Reading Leviticus 7:7 in context should alert some Messianic people who identify themselves as holding to a One Law/One Torah theology, that they need to be very cautious in the manner in which they refer to or quote various “there is one law…” statements is seen in the Torah. Leviticus 7:7 concerns how the reparation/guilt offering and sin offering were to be categorized. As has been my experience in interacting with many people who hold to a One Law/One Torah theology, statements which speak of “one law” get thrown around too much, without enough responsible attention given to their original context or usage.

Leviticus 24:22

“There shall be one standard for you; it shall be for the stranger as well as the native, for I am the LORD your God.”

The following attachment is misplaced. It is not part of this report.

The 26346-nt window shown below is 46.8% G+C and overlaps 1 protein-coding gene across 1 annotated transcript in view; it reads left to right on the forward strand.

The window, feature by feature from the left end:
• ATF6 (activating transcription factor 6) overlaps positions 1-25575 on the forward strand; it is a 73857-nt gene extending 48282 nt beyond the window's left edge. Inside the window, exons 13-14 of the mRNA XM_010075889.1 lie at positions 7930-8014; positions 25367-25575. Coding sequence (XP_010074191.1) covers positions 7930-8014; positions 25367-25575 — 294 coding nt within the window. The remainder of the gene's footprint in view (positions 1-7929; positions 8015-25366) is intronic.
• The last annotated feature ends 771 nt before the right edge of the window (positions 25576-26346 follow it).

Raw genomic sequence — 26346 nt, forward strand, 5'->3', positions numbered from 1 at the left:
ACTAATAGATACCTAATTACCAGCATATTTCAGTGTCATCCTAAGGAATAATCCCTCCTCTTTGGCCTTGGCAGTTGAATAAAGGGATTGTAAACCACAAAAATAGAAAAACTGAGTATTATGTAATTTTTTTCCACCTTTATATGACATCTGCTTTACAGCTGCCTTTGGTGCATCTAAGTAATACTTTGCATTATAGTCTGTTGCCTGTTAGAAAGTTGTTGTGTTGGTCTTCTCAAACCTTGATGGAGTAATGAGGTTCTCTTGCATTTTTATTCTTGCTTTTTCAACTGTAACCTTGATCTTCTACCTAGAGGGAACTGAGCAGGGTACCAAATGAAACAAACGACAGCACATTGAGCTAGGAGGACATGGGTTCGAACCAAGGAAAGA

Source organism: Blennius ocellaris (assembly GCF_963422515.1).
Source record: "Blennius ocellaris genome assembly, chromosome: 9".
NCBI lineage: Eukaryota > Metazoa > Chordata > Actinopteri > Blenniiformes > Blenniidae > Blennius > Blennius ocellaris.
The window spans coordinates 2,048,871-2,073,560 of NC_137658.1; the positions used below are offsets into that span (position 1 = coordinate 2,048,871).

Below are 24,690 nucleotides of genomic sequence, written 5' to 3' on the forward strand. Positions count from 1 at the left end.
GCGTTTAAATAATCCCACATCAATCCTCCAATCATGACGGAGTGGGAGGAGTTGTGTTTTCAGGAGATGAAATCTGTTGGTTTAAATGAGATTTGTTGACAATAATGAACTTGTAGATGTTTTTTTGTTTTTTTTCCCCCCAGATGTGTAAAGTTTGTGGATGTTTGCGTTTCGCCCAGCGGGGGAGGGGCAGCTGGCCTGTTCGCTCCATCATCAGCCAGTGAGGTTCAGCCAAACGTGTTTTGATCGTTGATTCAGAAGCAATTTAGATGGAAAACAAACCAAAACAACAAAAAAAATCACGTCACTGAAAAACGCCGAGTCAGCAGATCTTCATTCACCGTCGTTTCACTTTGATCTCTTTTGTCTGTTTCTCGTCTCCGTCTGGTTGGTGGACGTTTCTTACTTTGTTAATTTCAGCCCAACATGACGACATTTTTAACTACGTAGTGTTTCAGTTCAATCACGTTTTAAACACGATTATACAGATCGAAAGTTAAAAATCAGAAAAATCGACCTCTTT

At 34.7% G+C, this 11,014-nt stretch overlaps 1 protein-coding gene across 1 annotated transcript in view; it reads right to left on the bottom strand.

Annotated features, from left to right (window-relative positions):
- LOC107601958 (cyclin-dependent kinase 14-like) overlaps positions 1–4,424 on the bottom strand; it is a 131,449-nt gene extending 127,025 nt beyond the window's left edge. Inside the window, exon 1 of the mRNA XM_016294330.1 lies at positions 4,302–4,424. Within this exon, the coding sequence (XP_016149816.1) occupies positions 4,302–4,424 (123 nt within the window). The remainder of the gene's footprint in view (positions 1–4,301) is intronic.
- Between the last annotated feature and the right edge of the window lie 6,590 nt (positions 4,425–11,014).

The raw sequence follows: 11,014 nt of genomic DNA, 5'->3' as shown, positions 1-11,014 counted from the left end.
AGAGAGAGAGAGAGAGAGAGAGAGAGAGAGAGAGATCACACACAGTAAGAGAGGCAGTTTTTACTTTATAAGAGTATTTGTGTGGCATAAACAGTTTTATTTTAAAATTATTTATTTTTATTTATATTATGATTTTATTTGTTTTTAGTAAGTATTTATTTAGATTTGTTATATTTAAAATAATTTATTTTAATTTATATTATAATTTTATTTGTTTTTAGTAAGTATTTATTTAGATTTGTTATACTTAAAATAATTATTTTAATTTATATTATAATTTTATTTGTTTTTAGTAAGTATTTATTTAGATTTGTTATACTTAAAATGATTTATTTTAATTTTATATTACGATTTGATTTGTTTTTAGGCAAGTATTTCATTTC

Leviticus 24:22 actually asserts mishpat echad yih’yeh, employing the term mishpat, which has a range of meanings throughout the Hebrew Scriptures: “decision, judgement,” “legal claim,” “measure,” or “law” (HALOT).[43] Mishpat echad is rendered in modern versions as “one standard” (NASU/NJPS), “the same rule” (ESV), “the same standard of judgment” (CJB), “the same law” (NIV), and “one law” (RSV/NRSV). Even though mishpat is used here and not the term torah, we should not consider this to be a problem. That there is to be mishpat echad, appears within a series of regulations pertaining to the execution of criminals, and in seeing how restitution is to be made to a plaintiff for a variety of crimes (often referred to by the Latin lex talionis or law of retaliation). The idea of one standard of rules to be applicable within Ancient Israel for both the ezrach/native and ger/sojourner, is substantiated in Leviticus 24:10-23 by some very important examples: